2. Social inequality
Citing the “golden age” of agriculture during the years his father was in power, Marcos said he too would make the sector a key part of his economic program. The two-time governor of Ilocos Norte said he used his time as local chief executive to promote rice, corn, and livestock production in the province.
With interests of farmers in mind, he filed Senate Bill 14 or the National Irrigation Program of 2013, which seeks to irrigate 95% of irrigable lands in 3 years.
He also has his eyes set on cracking down on unfair labor practices, like contractualization. Among his priorities would be ensuring the affordability of prices of basic goods and addressing lack of jobs within the country.
3. Climate change and disasters
He authored a Senate version of the Children’s Emergency Relief and Protection Act (pending in the House of Representatives), which seeks to give immediate special assistance to children during calamities.
He also authored one Senate version of the PAGASA Modernization Act, seeking to upgrade the equipment of the state weather bureau and increase the salaries of its personnel.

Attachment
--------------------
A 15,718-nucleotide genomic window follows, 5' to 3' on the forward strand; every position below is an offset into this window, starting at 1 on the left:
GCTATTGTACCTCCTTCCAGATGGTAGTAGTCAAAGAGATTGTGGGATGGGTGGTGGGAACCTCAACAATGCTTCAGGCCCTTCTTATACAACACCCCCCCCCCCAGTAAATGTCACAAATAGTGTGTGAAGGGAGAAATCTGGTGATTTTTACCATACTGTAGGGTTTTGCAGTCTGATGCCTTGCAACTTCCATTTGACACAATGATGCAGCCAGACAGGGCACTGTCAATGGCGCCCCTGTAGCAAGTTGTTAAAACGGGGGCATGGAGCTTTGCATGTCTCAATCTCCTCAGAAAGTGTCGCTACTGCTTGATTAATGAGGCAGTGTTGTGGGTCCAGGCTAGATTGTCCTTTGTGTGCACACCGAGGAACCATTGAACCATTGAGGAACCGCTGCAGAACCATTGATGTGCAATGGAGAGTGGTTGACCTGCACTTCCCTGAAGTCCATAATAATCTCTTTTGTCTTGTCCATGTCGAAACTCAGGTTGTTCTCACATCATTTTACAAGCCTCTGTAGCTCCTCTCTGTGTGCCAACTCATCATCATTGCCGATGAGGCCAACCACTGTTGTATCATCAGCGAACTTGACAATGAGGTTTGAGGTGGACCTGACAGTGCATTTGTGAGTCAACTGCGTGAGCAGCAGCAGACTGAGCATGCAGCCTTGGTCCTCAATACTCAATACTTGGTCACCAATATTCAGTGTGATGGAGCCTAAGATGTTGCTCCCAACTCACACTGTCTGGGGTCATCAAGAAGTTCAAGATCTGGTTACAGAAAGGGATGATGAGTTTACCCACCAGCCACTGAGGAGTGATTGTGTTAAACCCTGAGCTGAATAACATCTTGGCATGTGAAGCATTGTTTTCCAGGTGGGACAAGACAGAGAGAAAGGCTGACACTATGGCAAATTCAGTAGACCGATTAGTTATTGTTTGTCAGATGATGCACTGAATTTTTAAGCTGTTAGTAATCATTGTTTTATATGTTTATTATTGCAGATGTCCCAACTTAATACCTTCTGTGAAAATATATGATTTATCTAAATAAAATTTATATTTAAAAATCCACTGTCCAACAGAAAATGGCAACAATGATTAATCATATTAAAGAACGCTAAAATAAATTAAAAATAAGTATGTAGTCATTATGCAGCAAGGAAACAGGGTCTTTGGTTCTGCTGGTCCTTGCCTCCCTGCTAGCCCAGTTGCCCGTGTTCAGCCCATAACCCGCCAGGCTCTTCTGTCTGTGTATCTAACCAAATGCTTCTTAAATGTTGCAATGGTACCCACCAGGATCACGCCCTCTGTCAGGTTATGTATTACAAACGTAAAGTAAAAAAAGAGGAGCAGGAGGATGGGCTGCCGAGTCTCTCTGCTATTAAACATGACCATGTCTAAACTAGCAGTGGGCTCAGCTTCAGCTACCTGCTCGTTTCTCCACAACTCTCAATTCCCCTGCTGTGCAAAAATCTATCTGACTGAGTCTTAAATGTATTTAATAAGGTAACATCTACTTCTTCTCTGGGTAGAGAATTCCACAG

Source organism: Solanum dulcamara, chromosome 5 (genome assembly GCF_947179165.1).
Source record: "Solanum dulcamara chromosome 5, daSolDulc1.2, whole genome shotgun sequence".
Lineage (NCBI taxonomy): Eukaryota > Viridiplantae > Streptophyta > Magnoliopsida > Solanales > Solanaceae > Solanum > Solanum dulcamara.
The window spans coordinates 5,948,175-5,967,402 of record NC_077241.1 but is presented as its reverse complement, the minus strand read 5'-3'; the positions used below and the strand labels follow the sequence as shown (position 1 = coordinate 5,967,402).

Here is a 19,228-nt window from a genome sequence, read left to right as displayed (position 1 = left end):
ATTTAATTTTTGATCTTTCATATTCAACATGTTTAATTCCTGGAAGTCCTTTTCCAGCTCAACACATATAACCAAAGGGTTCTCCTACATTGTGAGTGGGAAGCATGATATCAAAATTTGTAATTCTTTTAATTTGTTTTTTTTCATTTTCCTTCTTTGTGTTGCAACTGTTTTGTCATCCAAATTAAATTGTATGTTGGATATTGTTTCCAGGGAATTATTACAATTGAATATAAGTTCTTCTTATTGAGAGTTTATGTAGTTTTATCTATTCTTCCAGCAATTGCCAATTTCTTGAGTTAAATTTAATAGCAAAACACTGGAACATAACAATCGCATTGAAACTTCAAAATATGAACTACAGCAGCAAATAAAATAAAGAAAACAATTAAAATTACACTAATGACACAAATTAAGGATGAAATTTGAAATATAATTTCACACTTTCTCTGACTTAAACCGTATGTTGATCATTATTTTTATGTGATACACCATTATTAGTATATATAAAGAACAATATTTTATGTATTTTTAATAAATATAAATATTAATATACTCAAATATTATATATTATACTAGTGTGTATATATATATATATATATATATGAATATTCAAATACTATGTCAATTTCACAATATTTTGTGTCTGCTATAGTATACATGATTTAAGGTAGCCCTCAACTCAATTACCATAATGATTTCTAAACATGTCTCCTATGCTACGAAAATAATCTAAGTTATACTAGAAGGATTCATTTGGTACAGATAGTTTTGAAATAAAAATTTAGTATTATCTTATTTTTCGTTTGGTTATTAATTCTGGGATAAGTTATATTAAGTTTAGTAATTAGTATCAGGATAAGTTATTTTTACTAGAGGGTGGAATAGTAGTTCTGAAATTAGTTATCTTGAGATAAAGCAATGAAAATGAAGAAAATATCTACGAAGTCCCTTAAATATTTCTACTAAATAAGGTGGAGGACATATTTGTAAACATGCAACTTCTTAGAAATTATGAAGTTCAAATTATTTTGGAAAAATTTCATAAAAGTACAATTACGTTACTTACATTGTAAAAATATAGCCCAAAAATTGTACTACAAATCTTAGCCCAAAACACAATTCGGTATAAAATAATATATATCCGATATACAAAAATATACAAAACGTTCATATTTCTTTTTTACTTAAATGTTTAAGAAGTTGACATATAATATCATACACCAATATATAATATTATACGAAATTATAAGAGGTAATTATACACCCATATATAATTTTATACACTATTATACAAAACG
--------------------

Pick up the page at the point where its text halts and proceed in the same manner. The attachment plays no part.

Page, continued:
IN MOTHER'S HOMETOWN. Senator Bongbong Marcos arrives in Tacloban City, 17 November 2013. Photo by Jake Verzosa
Marcos has been vocal about tracking rehabilitation efforts after Super Typhoon Yolanda (Haiyan) and Typhoon Ruby (Hagupit), calling for a Senate probe into how foreign funds and donations have been used by the government.
If elected, he said he would look for ways to “accelerate” the process of rehabilitation.
“What do we need to do to accelerate the process? It’s making the system better, make the process work more efficiently,” he said during a Senate press conference.
4. Foreign policy
When it comes to the Philippines’ territorial dispute with China, Marcos would rather talk than fight it out.
Vice chairperson of the Senate committee on foreign relations, Marcos was against the Philippine government’s refusal to China’s offer of bilateral talks during the height of controversy over erected structures in disputed territory.
In settling the issue, Marcos prefers bilateral agreements to other options like war and adjudication.